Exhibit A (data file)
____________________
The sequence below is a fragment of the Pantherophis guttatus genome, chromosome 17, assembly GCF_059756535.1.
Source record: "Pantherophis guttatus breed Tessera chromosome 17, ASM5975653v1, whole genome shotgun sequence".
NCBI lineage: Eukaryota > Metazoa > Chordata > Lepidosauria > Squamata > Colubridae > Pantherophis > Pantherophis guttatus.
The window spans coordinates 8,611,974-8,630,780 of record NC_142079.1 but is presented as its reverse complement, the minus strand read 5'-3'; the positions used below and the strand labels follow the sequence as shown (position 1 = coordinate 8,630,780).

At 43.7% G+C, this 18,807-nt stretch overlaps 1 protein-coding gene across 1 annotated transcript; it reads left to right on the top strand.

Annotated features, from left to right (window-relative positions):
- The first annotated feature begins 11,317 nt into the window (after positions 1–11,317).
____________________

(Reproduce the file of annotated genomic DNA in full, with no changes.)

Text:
The sequence below is a fragment of the Pantherophis guttatus genome, chromosome 17, assembly GCF_059756535.1.
Source record: "Pantherophis guttatus breed Tessera chromosome 17, ASM5975653v1, whole genome shotgun sequence".
NCBI lineage: Eukaryota > Metazoa > Chordata > Lepidosauria > Squamata > Colubridae > Pantherophis > Pantherophis guttatus.
The window spans coordinates 8,611,974-8,630,780 of record NC_142079.1 but is presented as its reverse complement, the minus strand read 5'-3'; the positions used below and the strand labels follow the sequence as shown (position 1 = coordinate 8,630,780).

At 43.7% G+C, this 18,807-nt stretch overlaps 1 protein-coding gene across 1 annotated transcript; it reads left to right on the top strand.

Annotated features, from left to right (window-relative positions):
- The first annotated feature begins 11,317 nt into the window (after positions 1–11,317).